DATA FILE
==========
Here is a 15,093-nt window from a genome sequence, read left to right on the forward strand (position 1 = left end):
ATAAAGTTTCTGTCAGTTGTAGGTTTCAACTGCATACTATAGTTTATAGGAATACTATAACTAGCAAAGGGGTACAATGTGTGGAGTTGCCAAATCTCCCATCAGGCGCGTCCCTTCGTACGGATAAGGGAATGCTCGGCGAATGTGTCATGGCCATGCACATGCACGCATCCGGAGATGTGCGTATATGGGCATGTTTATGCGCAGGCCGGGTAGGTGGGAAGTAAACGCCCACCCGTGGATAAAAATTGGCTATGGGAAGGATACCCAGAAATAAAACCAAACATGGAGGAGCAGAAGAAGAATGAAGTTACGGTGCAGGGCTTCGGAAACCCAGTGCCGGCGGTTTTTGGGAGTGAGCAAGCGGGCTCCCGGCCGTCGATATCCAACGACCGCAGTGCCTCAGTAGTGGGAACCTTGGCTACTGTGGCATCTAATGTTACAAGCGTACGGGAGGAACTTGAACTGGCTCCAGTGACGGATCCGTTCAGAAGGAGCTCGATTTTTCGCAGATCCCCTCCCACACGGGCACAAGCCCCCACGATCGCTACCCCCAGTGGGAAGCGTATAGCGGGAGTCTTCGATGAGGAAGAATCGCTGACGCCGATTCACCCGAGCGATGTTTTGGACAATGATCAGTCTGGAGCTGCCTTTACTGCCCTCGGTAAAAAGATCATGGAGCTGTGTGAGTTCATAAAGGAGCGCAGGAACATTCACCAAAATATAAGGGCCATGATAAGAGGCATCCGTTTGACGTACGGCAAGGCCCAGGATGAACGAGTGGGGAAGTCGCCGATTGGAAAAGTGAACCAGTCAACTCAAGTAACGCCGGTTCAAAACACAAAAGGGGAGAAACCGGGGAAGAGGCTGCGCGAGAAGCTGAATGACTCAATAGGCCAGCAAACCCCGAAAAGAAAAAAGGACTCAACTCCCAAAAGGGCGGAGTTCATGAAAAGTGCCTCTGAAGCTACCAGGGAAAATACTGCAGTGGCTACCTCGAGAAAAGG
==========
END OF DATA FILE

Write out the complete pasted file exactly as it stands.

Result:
Here is a 15,093-nt window from a genome sequence, read left to right on the forward strand (position 1 = left end):
ATAAAGTTTCTGTCAGTTGTAGGTTTCAACTGCATACTATAGTTTATAGGAATACTATAACTAGCAAAGGGGTACAATGTGTGGAGTTGCCAAATCTCCCATCAGGCGCGTCCCTTCGTACGGATAAGGGAATGCTCGGCGAATGTGTCATGGCCATGCACATGCACGCATCCGGAGATGTGCGTATATGGGCATGTTTATGCGCAGGCCGGGTAGGTGGGAAGTAAACGCCCACCCGTGGATAAAAATTGGCTATGGGAAGGATACCCAGAAATAAAACCAAACATGGAGGAGCAGAAGAAGAATGAAGTTACGGTGCAGGGCTTCGGAAACCCAGTGCCGGCGGTTTTTGGGAGTGAGCAAGCGGGCTCCCGGCCGTCGATATCCAACGACCGCAGTGCCTCAGTAGTGGGAACCTTGGCTACTGTGGCATCTAATGTTACAAGCGTACGGGAGGAACTTGAACTGGCTCCAGTGACGGATCCGTTCAGAAGGAGCTCGATTTTTCGCAGATCCCCTCCCACACGGGCACAAGCCCCCACGATCGCTACCCCCAGTGGGAAGCGTATAGCGGGAGTCTTCGATGAGGAAGAATCGCTGACGCCGATTCACCCGAGCGATGTTTTGGACAATGATCAGTCTGGAGCTGCCTTTACTGCCCTCGGTAAAAAGATCATGGAGCTGTGTGAGTTCATAAAGGAGCGCAGGAACATTCACCAAAATATAAGGGCCATGATAAGAGGCATCCGTTTGACGTACGGCAAGGCCCAGGATGAACGAGTGGGGAAGTCGCCGATTGGAAAAGTGAACCAGTCAACTCAAGTAACGCCGGTTCAAAACACAAAAGGGGAGAAACCGGGGAAGAGGCTGCGCGAGAAGCTGAATGACTCAATAGGCCAGCAAACCCCGAAAAGAAAAAAGGACTCAACTCCCAAAAGGGCGGAGTTCATGAAAAGTGCCTCTGAAGCTACCAGGGAAAATACTGCAGTGGCTACCTCGAGAAAAGG